Background: Vaccine formulations may contain visible and/or subvisible particles, which
can vary in both size and morphology. Extrinsic particles, which are particles not part of the product
such as foreign contaminants, are generally considered undesirable and should be eliminated or controlled
in injectable products. However, biological products, in particular vaccines, may also contain
particles that are inherent to the product. Here we focus on the characterization of visible and subvisible
particles in a live, replication-deficient viral vaccine candidate against HSV genital herpes in an
early developmental stage.
Method: HSV-2 viral vaccine was characterized using a panel of analytical methods, including Fourier
transform infrared spectroscopy (FTIR), sodium dodecyl sulfate-polyacrylamide gel electrophoresis
(SDS-PAGE), Western blot, liquid chromatography-mass spectrometry (LC-MS), light microscopy,
transmission electron microscopy (TEM), micro-flow imaging (MFI), dynamic light scattering (DLS),
right angle light scattering (RALS), and intrinsic fluorescence.
Results: Particles in HSV-2 vaccine typically ranged from hundreds of nanometers to hundreds of micrometers
in size and were determined to be inherent to the product. The infectious titer did not correlate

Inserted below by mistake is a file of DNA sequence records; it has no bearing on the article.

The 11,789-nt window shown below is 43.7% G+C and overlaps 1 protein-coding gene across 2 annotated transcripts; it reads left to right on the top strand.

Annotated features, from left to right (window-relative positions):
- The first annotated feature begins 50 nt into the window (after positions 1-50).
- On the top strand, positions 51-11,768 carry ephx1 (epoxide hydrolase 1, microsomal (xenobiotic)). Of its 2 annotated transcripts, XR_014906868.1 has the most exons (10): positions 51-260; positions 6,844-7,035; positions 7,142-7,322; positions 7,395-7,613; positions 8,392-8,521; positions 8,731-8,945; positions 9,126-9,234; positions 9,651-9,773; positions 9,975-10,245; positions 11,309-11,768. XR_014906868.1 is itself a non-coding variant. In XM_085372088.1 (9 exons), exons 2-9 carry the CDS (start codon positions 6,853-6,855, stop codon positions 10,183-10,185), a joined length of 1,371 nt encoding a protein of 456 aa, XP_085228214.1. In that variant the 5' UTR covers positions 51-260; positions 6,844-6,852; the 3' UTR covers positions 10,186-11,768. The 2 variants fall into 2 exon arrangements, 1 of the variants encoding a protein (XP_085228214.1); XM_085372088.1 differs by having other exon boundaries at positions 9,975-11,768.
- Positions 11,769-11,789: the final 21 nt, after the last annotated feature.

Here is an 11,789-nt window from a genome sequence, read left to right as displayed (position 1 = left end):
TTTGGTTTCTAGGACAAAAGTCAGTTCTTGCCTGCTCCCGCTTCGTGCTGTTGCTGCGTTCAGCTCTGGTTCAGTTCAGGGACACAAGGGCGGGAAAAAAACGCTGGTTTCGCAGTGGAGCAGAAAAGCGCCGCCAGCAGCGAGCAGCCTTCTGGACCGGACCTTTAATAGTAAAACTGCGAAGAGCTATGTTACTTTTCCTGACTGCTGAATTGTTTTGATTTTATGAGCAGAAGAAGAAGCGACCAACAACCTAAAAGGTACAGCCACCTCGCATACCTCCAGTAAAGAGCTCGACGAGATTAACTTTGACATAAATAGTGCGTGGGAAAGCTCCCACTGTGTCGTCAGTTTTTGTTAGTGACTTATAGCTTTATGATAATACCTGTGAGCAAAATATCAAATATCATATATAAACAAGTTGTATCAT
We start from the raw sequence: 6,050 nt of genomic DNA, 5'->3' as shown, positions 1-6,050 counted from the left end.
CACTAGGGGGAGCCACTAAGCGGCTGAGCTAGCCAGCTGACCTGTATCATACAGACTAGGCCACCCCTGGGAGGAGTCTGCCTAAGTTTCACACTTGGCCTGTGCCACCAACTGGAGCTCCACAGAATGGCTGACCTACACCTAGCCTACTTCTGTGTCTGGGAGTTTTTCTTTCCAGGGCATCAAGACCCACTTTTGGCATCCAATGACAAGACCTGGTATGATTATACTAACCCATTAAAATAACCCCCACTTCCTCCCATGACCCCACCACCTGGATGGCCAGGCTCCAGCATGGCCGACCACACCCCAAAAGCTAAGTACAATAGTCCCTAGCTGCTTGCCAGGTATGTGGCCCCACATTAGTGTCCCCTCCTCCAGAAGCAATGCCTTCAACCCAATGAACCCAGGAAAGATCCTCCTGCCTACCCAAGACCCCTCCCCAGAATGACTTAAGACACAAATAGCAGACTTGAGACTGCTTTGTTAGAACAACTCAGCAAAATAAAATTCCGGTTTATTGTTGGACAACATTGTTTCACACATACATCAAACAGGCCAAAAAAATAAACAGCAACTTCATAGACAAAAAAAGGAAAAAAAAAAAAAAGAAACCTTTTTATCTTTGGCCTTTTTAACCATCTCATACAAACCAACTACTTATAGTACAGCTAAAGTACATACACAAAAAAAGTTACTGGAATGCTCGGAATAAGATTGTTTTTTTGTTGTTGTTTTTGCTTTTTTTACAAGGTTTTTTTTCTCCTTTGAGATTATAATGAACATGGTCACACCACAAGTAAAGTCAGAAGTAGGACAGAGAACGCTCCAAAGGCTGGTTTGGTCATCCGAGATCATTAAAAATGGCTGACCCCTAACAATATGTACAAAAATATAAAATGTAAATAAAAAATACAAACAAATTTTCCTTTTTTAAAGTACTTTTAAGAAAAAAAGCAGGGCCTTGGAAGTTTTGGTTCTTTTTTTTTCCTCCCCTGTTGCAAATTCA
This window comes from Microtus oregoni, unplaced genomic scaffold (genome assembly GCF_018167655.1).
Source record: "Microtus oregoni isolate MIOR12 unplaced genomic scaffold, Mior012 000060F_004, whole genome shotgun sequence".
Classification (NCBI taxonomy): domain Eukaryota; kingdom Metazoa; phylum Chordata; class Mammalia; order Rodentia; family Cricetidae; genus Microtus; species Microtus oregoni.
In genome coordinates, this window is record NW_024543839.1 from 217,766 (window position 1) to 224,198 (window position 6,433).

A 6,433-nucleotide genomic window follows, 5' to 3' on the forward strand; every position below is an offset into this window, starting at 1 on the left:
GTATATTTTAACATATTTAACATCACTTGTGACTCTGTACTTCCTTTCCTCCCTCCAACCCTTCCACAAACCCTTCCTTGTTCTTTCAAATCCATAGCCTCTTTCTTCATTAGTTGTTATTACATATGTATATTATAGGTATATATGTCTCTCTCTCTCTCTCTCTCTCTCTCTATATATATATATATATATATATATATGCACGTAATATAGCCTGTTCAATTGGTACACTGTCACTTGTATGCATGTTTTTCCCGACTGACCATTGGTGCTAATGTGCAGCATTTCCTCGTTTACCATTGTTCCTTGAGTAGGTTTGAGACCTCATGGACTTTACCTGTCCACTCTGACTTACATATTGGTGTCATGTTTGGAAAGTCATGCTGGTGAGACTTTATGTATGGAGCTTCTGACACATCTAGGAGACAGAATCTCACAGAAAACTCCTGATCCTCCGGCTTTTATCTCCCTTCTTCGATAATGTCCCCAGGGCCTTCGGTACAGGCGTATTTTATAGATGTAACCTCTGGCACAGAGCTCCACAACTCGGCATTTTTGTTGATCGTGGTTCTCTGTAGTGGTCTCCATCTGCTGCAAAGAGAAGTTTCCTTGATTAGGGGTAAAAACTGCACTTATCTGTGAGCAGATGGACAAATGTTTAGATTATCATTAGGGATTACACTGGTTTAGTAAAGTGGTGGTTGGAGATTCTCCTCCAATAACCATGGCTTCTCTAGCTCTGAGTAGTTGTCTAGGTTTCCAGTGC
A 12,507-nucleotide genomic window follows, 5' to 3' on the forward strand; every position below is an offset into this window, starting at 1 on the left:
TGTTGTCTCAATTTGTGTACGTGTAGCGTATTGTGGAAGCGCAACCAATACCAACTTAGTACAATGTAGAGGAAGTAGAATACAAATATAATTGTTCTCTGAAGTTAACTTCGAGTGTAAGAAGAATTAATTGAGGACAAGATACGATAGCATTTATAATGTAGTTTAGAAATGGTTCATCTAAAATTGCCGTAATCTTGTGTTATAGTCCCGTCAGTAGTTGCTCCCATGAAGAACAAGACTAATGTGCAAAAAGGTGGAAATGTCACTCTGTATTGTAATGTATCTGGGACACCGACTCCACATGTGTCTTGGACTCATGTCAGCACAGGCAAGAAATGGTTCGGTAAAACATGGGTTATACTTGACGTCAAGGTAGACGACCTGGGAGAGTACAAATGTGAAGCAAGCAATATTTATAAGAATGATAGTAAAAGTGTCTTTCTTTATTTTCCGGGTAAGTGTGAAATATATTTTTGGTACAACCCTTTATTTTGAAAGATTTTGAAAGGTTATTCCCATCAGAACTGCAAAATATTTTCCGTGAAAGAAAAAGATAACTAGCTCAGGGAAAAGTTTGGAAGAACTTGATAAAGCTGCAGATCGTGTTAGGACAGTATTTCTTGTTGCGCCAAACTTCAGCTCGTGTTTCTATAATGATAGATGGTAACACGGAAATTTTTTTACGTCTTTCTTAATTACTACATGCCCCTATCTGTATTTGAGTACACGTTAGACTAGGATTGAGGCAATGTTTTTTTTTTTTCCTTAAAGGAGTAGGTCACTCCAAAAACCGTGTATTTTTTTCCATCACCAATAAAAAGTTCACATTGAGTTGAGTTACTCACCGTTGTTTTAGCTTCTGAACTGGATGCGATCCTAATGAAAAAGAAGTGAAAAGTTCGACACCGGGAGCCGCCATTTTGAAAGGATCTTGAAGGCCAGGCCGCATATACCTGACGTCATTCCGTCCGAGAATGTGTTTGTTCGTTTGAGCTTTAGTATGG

with any trend in subvisible particle concentration and size distribution as shown by DLS, MFI,
and TEM under stressed conditions. This suggested that particle changes in the submicron range were
related to HSV-2 virion structure and had direct impact on biological activity. It was also observed that
subvisible and visible particles could induce aggregation in the viral product. The temperature induced
aggregation was observed by RALS, intrinsic fluorescence, and DLS. The increase of subvisible particle
size with temperature could be fitted to a two-step thermokinetic model.
Conclusion: Visible and subvisible particles were found to be inherent to the HSV-2 viral vaccine
product. The mechanism of protein aggregation was discussed and a two-step thermokinetic aggregation
profile was proposed. The approaches reported in this study may be applied to a variety of vaccines
and other biological products, as a way to assess the consistency of the manufacturing process
and identify key product quality attributes.